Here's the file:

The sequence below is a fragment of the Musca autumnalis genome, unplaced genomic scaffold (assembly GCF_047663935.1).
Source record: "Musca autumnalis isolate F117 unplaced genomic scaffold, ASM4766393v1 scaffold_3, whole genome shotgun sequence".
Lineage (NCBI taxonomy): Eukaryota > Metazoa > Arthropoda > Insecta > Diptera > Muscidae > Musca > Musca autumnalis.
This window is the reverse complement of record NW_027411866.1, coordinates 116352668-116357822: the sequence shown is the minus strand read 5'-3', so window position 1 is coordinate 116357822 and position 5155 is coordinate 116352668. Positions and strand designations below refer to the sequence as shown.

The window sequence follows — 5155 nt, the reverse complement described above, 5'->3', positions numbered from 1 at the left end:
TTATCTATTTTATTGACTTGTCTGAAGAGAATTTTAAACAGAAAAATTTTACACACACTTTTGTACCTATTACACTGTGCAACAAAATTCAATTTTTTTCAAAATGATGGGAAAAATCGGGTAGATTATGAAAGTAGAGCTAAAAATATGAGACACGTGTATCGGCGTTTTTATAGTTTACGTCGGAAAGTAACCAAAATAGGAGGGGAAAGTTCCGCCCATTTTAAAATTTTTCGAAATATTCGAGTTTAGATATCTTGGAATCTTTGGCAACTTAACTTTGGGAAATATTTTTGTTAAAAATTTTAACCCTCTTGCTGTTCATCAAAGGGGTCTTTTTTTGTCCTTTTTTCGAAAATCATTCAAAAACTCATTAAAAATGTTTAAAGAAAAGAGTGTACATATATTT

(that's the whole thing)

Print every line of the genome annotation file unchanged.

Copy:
The sequence below is a fragment of the Musca autumnalis genome, unplaced genomic scaffold (assembly GCF_047663935.1).
Source record: "Musca autumnalis isolate F117 unplaced genomic scaffold, ASM4766393v1 scaffold_3, whole genome shotgun sequence".
Lineage (NCBI taxonomy): Eukaryota > Metazoa > Arthropoda > Insecta > Diptera > Muscidae > Musca > Musca autumnalis.
This window is the reverse complement of record NW_027411866.1, coordinates 116352668-116357822: the sequence shown is the minus strand read 5'-3', so window position 1 is coordinate 116357822 and position 5155 is coordinate 116352668. Positions and strand designations below refer to the sequence as shown.

The window sequence follows — 5155 nt, the reverse complement described above, 5'->3', positions numbered from 1 at the left end:
TTATCTATTTTATTGACTTGTCTGAAGAGAATTTTAAACAGAAAAATTTTACACACACTTTTGTACCTATTACACTGTGCAACAAAATTCAATTTTTTTCAAAATGATGGGAAAAATCGGGTAGATTATGAAAGTAGAGCTAAAAATATGAGACACGTGTATCGGCGTTTTTATAGTTTACGTCGGAAAGTAACCAAAATAGGAGGGGAAAGTTCCGCCCATTTTAAAATTTTTCGAAATATTCGAGTTTAGATATCTTGGAATCTTTGGCAACTTAACTTTGGGAAATATTTTTGTTAAAAATTTTAACCCTCTTGCTGTTCATCAAAGGGGTCTTTTTTTGTCCTTTTTTCGAAAATCATTCAAAAACTCATTAAAAATGTTTAAAGAAAAGAGTGTACATATATTT